be a reasonable or even preferable option. To leave Princeton for a semester to work or try something new almost never crosses the minds of our peers. We are programmed to follow the four-year course. In the process, we kill potential innovation. From the well-known dropouts, such as Harvard’s Bill Gates and Mark Zuckerberg, to one of Princeton’s own dropouts, Seth Priebatsch, who would have been in the class of 2007 and now owns SCVNGR, a mobile game start up, many who have “quit” in the past have found success in unconventional ways. Yet when we repeatedly create this societal expectation that we need to finish college to be successful, we disincentivize those who may be able to better improve themselves outside the collegiate system. But what if that is not the case? Maybe it is time to redefine what quitting means. After all, some of the most successful leaders and innovators have quit in their past — either for the purposes of taking a break or to explore alternatives. For many, quitting is not equivalent to failure but rather an attempt to find one’s calling or to try something new. Now is a time for exploration and growth. Especially when the pressures of trying to pay rent and living day-to-day are much less of a concern, it is better than ever to experiment and take risks. Maybe this concept of quitting as inherently negative is an endemic part of our culture that we may never be able to remove. However, history has shown there are multiple paths to success. We should realize quitting may not always be the end, but can, for some, also be the beginning. Benjamin Dinovelli is a sophomore from Mystic, Conn. He can be reached at bjd5@princeton.edu.

Showing off the MErchandise jon robinson gs

vol. cxxxviii

Marcelo Rochabrun ’15 editor-in-chief

Nicholas Hu ’15

business manager

BOARD OF TRUSTEES president Richard W. Thaler, Jr. ’73 vice presidents John G. Horan ’74 Thomas E. Weber ’89 secretary Kathleen Kiely ’77 treasurer Michael E. Seger ’71 Craig Bloom ’88 Gregory L. Diskant ’70 Richard P. Dzina, Jr. ’85 William R. Elfers ’71 Zachary A. Goldfarb ’05 John G. Horan ’74 Rick Klein ’98 James T. MacGregor ’66 Betsy J. Minkin ’77 Alexia Quadrani Jerry Raymond ’73 Annalyn Swan ’73 Douglas Widmann ’90

138TH BUSINESS BOARD business manager Nicholas Hu ’15 head of advertising Zoe Zhang ’16 director of national advertising Kevin Tang ’16 director of recruitment advertising Justine Mauro ’17 director of local advertising Mark Zhang ’17 director of online advertising Matteo Kruijssen ’16 head of operations Daniel Kim ’17 head of finance Charles Zhou ’16 comptroller Denise Chan ’17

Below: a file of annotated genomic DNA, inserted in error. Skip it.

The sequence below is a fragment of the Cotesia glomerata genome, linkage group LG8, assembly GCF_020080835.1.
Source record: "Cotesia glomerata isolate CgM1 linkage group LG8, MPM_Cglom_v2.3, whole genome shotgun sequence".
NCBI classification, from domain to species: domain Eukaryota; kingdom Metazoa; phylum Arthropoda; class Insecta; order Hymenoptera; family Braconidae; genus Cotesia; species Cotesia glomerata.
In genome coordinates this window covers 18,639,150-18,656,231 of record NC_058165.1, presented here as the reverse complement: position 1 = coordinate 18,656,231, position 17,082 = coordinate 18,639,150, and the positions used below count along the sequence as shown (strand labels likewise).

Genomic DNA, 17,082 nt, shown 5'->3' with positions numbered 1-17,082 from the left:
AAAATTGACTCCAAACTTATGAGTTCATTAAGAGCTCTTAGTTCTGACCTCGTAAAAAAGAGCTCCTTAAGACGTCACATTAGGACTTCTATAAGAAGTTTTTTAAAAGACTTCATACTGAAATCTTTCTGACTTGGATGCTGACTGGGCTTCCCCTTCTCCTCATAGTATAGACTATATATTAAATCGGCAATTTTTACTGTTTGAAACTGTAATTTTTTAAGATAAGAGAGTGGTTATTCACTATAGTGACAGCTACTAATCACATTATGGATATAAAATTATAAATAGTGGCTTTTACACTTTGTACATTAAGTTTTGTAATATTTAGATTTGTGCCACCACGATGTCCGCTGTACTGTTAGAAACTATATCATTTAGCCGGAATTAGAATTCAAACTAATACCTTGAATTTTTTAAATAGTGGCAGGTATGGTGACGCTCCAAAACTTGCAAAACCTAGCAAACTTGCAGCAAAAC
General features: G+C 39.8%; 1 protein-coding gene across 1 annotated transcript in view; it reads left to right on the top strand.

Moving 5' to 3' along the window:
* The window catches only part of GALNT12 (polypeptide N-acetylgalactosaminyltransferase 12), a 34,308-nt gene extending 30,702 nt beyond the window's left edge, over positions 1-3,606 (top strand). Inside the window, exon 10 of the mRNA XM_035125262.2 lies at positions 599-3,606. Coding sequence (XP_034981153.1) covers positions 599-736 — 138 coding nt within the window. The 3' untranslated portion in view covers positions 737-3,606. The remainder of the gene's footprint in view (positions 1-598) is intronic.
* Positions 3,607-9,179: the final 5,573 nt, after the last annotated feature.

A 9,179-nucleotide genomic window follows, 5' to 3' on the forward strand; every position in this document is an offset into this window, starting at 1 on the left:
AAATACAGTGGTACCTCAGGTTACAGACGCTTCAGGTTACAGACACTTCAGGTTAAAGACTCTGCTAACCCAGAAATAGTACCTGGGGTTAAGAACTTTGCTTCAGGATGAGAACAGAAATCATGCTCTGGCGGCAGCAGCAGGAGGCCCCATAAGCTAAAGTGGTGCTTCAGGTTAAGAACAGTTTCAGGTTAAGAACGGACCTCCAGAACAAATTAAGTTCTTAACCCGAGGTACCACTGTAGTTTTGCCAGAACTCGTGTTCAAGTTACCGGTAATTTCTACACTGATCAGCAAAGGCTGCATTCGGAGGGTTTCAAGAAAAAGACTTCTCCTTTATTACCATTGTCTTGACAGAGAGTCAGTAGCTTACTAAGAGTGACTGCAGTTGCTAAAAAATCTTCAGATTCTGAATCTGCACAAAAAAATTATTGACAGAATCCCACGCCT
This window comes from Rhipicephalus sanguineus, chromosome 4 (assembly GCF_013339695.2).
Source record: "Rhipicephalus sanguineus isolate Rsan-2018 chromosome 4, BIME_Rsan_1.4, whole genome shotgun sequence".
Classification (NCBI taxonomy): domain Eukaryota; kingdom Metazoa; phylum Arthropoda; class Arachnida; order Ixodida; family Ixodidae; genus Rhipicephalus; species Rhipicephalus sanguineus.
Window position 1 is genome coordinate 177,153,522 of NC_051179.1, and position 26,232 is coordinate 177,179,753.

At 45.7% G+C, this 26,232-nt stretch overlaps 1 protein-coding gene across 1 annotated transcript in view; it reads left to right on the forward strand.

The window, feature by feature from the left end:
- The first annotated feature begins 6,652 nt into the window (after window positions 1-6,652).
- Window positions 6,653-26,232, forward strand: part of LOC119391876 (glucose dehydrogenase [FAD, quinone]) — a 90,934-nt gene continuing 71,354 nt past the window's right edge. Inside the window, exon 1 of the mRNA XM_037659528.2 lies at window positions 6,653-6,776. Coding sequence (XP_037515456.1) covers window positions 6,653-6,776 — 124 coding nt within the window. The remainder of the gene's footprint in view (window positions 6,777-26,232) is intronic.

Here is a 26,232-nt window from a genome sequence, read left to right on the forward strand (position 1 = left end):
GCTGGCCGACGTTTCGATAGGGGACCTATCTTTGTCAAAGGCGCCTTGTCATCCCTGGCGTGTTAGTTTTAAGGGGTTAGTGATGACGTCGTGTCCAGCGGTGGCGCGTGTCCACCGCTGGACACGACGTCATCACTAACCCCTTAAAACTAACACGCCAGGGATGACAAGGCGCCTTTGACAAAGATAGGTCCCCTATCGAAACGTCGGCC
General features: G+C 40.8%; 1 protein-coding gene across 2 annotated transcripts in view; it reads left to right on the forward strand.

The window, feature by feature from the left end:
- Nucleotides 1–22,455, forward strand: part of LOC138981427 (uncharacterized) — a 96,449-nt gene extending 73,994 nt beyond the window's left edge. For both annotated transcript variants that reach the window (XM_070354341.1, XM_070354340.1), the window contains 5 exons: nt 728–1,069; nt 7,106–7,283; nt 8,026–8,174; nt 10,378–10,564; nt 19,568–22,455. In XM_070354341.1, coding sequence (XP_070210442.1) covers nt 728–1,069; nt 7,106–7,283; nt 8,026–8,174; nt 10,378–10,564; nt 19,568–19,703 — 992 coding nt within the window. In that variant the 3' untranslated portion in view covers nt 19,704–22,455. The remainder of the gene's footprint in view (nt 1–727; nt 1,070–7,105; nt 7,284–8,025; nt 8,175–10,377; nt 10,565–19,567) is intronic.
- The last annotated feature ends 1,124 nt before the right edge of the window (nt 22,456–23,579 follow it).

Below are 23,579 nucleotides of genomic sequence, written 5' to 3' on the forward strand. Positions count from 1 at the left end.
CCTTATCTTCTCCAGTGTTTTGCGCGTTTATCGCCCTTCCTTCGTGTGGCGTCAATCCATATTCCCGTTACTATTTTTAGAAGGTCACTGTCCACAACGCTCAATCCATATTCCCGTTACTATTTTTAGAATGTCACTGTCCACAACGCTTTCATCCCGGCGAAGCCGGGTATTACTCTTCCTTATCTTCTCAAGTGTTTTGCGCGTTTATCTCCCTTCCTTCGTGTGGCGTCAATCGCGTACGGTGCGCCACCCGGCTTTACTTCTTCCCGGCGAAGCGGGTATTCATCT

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accounts receivable manager Eugene Cho ’17

NIGHT STAFF 3.3.14 news Carla Javier ’15 copy Julie Aromi ’15 Jacob Donnelly ’17 Do-Hyeong Myeong ’17 Joyce Lee ’17 design Hannah Miller ’16 Sean Pan ’16 Julia Johnstone ’16

A model of constructive discussion Katherine Zhao

contributing columnist

L

ast weekend, I took a break from the Orange Bubble and went to the East Coast Asian American Student Union conference, which was held at George Washington University in Washington, D.C. ECAASU is a nonprofit whose mission is to “inspire, educate and empower those interested in Asian-American and Pacific Islander issues.” Every year for the past 36 years, ECAASU has had an annual conference dedicated to bringing together Asian-American college students to discuss issues that are relevant to us in a series of workshops, as well as to create a forum for Asian-American students to share and discuss their experiences. On Friday afternoon, some Princeton students and I squeezed into two rented vans and made the four-hour drive down to D.C. The conference effectively brought together students from different schools with different experiences to discuss relevant AsianAmerican issues, spreading ideas and inspiring each other. The topics that were brought up for discussion were also topics that are usually brushed over, ideas that go through our heads